We live in a world full of Alec Guinnesses, merrily inventing to their hearts’ content, and jobs are routinely lost to their developments.
All of which is interesting—and certainly worth discussing—but it isn’t, y’know, funny.
So, where are the jokes?
They’re in the images, in the overall construction. Which is counter-intuitive—because as the screen grabs I’m using as illustrations demonstrate, this movie looks like a film noir. It is drenched in deep shadows, off-kilter camera angles, atmospheric mood-setting compositions. The introduction of Thesiger’s character plays like the introduction of a James Bond villain, a passing view of the landscape looks like a post-apocalyptic wasteland. Any individual frame of Douglas Slocombe’s photography looks like a grim drama—but watch it in motion, even with the sound turned down, and the comedy comes through.
Let’s look at three key scenes that highlight Mackendrick’s deft touch.
The setup for our first sample scene is this: Guinness has been fired from a series of jobs at textile mills because his unauthorized experiments keep costing money and creating havoc. He’s landed a new job at one of the top mills in the country, and waited for his chance to get near the laboratory—a chance that comes when he’s asked to deliver an electron microscope.
There’s a lot going on in this scene: Guinness’ character is anxious to get his break at resuming his experiments, and his genuine scientific know-how and boundless enthusiasm land him that opportunity before he even realizes it’s happened. Meanwhile, his superiors—denoted by their natty suits and white lab coats, compared to his drubby overalls (clothes make all the difference in this movie)—are navigating their own complex and contradictory emotions, at once eager to take advantage of his obvious skills while also a little put off by the disruptions of class boundaries and proper procedure. Mind you, all of this comes across in the span of two minutes without any of the characters ever saying any of it! Mackendrick stages this in such a way that subtle cues of body language and inflection carry far more meaning than words ever could.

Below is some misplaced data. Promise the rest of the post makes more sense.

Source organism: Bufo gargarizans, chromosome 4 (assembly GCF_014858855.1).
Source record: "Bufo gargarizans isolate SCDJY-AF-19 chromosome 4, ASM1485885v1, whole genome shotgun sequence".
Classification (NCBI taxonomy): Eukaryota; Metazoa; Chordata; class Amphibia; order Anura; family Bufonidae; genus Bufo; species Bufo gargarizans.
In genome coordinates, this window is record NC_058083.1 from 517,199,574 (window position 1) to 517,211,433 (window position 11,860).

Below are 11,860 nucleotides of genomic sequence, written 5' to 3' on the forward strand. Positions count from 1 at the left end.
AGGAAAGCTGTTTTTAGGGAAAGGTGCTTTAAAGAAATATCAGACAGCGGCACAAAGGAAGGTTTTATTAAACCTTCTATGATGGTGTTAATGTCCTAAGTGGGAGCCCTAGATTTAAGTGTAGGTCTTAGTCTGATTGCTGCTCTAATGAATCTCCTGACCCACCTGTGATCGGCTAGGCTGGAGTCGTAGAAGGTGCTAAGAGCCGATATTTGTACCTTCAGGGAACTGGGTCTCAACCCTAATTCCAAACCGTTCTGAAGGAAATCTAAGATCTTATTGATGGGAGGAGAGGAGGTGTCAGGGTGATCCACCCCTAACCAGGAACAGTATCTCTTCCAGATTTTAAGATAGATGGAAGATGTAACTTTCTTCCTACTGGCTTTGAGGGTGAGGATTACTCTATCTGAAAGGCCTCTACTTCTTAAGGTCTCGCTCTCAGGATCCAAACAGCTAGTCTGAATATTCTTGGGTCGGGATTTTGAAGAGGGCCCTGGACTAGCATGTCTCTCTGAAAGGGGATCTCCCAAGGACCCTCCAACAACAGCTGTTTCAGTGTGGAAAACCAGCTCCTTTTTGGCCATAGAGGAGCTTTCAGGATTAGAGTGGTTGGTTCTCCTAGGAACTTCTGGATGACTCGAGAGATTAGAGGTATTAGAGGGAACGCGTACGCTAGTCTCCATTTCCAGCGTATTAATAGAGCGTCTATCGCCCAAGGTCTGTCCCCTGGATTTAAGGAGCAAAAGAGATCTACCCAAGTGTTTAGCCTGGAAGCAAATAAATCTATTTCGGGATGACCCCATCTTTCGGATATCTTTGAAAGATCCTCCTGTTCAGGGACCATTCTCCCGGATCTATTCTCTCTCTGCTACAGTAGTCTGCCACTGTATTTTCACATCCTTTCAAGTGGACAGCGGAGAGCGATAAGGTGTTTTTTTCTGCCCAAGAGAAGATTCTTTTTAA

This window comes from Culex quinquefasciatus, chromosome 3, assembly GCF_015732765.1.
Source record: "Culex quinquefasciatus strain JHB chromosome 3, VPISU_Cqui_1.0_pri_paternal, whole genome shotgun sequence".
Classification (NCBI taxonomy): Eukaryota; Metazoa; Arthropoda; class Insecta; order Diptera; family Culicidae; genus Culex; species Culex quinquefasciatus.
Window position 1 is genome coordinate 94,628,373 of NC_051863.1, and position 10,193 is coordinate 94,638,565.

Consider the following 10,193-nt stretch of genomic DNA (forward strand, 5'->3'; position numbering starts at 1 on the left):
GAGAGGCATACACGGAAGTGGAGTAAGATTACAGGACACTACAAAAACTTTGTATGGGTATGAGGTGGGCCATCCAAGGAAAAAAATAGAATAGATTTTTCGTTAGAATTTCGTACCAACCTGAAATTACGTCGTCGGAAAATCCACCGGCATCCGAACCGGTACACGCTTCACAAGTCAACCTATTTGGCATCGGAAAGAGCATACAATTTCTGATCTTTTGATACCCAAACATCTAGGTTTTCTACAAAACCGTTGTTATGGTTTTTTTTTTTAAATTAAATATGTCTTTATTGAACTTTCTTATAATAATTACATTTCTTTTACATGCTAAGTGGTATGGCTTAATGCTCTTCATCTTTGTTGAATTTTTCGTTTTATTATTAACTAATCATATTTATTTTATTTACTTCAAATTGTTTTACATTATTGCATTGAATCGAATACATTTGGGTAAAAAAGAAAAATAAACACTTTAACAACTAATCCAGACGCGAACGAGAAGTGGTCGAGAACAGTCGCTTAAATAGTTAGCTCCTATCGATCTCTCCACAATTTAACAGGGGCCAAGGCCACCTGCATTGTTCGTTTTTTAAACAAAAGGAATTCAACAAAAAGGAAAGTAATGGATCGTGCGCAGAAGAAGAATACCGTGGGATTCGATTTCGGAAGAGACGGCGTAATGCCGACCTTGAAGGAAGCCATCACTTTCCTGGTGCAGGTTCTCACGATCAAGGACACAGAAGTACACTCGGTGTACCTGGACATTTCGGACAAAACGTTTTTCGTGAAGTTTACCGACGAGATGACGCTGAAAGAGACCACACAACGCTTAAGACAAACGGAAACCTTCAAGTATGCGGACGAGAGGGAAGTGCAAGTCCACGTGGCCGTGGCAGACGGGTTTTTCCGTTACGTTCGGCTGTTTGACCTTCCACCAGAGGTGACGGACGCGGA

Now let’s take a look at the aftermath of this event—Guinness has ensconced himself in the lab with the green-light to do what it takes to develop his miracle fabric. Unfortunately, all of his experiments result in massive explosions. And then this—
In lesser hands, this would be about boss Cecil Parker’s unwitting endangerment—he’s standing right next to the thing that has exploded 100% of the time up until now. And staging it that way would work, but less well. Instead, Mackendrick knows that the audience knows of the danger—and the ludicrous use of WWII-era bomb shelter motifs and air raid helmets foregrounds that concept even though it is never spoken. Since he comfortably takes that aspect of the scene as a given, he can put the emphasis instead on the joyful boyish optimism of Guinness’ character, his delight at realizing the experiment finally worked (which he knows only because he didn’t hear an explosion), and his terror at realizing his boss was standing next to Ground Zero. If you replay the scene, notice the way the camera leaves Parker in the background distance as he enters the room to settle instead on the scene behind the sandbags, how little screentime Parker actually gets.